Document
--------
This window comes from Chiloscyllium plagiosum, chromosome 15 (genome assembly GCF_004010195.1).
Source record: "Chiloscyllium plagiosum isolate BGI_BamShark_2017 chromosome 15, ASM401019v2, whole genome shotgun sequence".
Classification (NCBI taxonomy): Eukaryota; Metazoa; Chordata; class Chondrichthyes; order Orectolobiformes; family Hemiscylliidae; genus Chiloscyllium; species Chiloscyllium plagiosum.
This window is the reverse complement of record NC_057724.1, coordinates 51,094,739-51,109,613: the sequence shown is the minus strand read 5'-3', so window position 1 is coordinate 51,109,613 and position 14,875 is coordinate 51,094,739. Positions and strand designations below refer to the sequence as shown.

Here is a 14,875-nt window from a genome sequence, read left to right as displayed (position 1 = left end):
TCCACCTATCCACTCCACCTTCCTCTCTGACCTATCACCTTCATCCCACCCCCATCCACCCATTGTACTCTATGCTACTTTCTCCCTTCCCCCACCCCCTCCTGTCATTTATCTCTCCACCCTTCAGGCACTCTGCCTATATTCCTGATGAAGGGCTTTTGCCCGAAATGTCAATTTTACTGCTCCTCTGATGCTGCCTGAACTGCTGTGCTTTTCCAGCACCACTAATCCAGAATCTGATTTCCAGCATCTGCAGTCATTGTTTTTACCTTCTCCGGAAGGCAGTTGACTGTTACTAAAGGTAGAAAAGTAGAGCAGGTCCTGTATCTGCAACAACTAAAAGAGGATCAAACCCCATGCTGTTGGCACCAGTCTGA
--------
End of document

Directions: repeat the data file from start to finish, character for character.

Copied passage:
This window comes from Chiloscyllium plagiosum, chromosome 15 (genome assembly GCF_004010195.1).
Source record: "Chiloscyllium plagiosum isolate BGI_BamShark_2017 chromosome 15, ASM401019v2, whole genome shotgun sequence".
Classification (NCBI taxonomy): Eukaryota; Metazoa; Chordata; class Chondrichthyes; order Orectolobiformes; family Hemiscylliidae; genus Chiloscyllium; species Chiloscyllium plagiosum.
This window is the reverse complement of record NC_057724.1, coordinates 51,094,739-51,109,613: the sequence shown is the minus strand read 5'-3', so window position 1 is coordinate 51,109,613 and position 14,875 is coordinate 51,094,739. Positions and strand designations below refer to the sequence as shown.

Here is a 14,875-nt window from a genome sequence, read left to right as displayed (position 1 = left end):
TCCACCTATCCACTCCACCTTCCTCTCTGACCTATCACCTTCATCCCACCCCCATCCACCCATTGTACTCTATGCTACTTTCTCCCTTCCCCCACCCCCTCCTGTCATTTATCTCTCCACCCTTCAGGCACTCTGCCTATATTCCTGATGAAGGGCTTTTGCCCGAAATGTCAATTTTACTGCTCCTCTGATGCTGCCTGAACTGCTGTGCTTTTCCAGCACCACTAATCCAGAATCTGATTTCCAGCATCTGCAGTCATTGTTTTTACCTTCTCCGGAAGGCAGTTGACTGTTACTAAAGGTAGAAAAGTAGAGCAGGTCCTGTATCTGCAACAACTAAAAGAGGATCAAACCCCATGCTGTTGGCACCAGTCTGA